Were Richard Wagner alive today, he probably wouldn’t recognize much of his adopted hometown of Bayreuth. The university city in northern Bavaria, better known as one of Germany’s cultural capitals based on its close ties to one of the world’s most famous 19th century composers, has been getting a makeover.
Currently, Wagner’s late home, the villa he named Wahnfried – a compound of the words Wahn (delusion, madness) and Fried(e) (peace, freedom) – is being fully refurbished and expanded, complete with a new permanent exhibition. Next in line for renovation is the Bayreuth Festival Theatre, the opera house built in 1876 under Wagner’s own supervision to showcase his four-piece opera cycle “The Ring of the Nibelung.”
It remains the home of the Bayreuth Festival, an annual homage to Wagner’s body of work.
Non-Wagner related buildings in the town are also being renovated, including another opera house, Markgräfliche Hofoper, which in 2012 became a World Heritage site. When you add in the transformation of Bayreuth’s town hall into a cultural and conference center, you get a total investment of about €100 million ($133 million), according to the town’s mayor, Brigitte Merk-Erbe.
That’s a lot of change for a town of just over 70,000 inhabitants, located in the poorer northern Oberfranken region of wealthy Bavaria. Luckily there are many Wagner fans out there – only €7.2 million ($9.6 million) of the renovation financing has come from the city itself. Most of the money is from the state of Bavaria, the federal government, local foundations and the “Friends of Bayreuth” society.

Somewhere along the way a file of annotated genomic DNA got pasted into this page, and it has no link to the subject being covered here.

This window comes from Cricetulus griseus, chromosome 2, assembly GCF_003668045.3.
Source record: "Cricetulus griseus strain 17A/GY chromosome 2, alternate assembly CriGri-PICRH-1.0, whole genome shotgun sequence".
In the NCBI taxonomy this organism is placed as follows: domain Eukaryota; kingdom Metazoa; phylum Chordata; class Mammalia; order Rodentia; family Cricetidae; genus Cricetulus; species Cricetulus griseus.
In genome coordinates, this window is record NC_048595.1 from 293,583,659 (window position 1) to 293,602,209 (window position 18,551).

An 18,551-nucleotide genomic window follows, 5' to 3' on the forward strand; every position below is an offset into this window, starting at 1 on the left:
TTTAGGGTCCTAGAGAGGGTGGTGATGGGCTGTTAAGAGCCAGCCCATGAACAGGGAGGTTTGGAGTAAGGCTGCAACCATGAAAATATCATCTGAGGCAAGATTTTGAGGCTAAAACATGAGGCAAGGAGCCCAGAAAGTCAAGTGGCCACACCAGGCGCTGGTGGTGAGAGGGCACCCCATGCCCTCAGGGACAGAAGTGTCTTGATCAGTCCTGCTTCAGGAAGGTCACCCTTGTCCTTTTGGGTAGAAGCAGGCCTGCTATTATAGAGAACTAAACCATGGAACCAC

“We are doing everything we can to make it by July 2015.”
It has been a tough and scandal-plagued process. The city of Bayreuth was heavily criticized in 2013, the year of Wagner’s 200th birthday, when visitors arrived to find nearly everything closed or in disrepair. Since then, the town seems to have learned its lesson. Building sites have been turned into tourist attractions. Today, construction site tours are a big hit in Bayreuth, giving visitors the opportunity to watch restorers at work in the opera house and offering additional information on touchscreens.
The hope is that Wahnfried and its museum will be open for business in time for the next Bayreuth Festival summer season. Sven Friedrich, director of the museum and archive, cautioned against setting a firm date, but said: “We are doing everything we can to make it by July 2015.”
The overhaul will include a new exhibition documenting the life and work of the composer, including a room of treasures with some of Wagner’s original scores. A new glass building will document the history of the Bayreuth Festival and house exhibitions. House Siegfried, where Wagner’s daughter-in-law, Winifred Wagner, lived, will deal with the Nazis, who embraced his music in their supremacist ideology.
Ms. Wagner was notorious for having a close relationship with Adolf Hitler. She lived in House Sigfried until her death in 1980.
No doubt the latter is the most delicate aspect of the town’s overhaul. For some on the far right, Wagner remains a hero of the Nazi movement. Hitler regularly visited Bayreuth in the 1920s to see Wagner operas. Wagner’s work was later appropriated for the Nazi cause. To this day it remains a central question for historians just how much of Hitler’s own ideology may have been influenced by the composer’s anti-Semitic writings and what Hitler considered Wagner’s glorification of a united Germany in the late 19th century.